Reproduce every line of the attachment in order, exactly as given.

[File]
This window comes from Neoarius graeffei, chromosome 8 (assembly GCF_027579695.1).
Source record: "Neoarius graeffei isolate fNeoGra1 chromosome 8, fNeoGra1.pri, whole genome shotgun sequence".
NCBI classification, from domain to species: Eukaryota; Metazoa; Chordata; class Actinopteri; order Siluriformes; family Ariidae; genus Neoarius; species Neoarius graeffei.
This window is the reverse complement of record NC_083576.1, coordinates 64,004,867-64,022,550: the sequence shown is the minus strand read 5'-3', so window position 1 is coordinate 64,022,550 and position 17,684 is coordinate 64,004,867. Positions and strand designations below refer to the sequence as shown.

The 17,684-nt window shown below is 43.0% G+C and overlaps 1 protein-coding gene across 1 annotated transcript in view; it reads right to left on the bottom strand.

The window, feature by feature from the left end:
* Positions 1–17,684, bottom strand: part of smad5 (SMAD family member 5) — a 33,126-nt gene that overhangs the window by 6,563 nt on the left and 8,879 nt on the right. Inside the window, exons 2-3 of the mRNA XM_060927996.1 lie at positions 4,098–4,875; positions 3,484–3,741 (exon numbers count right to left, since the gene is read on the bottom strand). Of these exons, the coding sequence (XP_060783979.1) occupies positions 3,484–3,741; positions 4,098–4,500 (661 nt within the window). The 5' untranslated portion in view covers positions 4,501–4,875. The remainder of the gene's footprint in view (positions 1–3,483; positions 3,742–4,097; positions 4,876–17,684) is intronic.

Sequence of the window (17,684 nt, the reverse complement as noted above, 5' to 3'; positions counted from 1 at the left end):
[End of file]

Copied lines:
This window comes from Neoarius graeffei, chromosome 8 (assembly GCF_027579695.1).
Source record: "Neoarius graeffei isolate fNeoGra1 chromosome 8, fNeoGra1.pri, whole genome shotgun sequence".
NCBI classification, from domain to species: Eukaryota; Metazoa; Chordata; class Actinopteri; order Siluriformes; family Ariidae; genus Neoarius; species Neoarius graeffei.
This window is the reverse complement of record NC_083576.1, coordinates 64,004,867-64,022,550: the sequence shown is the minus strand read 5'-3', so window position 1 is coordinate 64,022,550 and position 17,684 is coordinate 64,004,867. Positions and strand designations below refer to the sequence as shown.

The 17,684-nt window shown below is 43.0% G+C and overlaps 1 protein-coding gene across 1 annotated transcript in view; it reads right to left on the bottom strand.

The window, feature by feature from the left end:
* Positions 1–17,684, bottom strand: part of smad5 (SMAD family member 5) — a 33,126-nt gene that overhangs the window by 6,563 nt on the left and 8,879 nt on the right. Inside the window, exons 2-3 of the mRNA XM_060927996.1 lie at positions 4,098–4,875; positions 3,484–3,741 (exon numbers count right to left, since the gene is read on the bottom strand). Of these exons, the coding sequence (XP_060783979.1) occupies positions 3,484–3,741; positions 4,098–4,500 (661 nt within the window). The 5' untranslated portion in view covers positions 4,501–4,875. The remainder of the gene's footprint in view (positions 1–3,483; positions 3,742–4,097; positions 4,876–17,684) is intronic.

Sequence of the window (17,684 nt, the reverse complement as noted above, 5' to 3'; positions counted from 1 at the left end):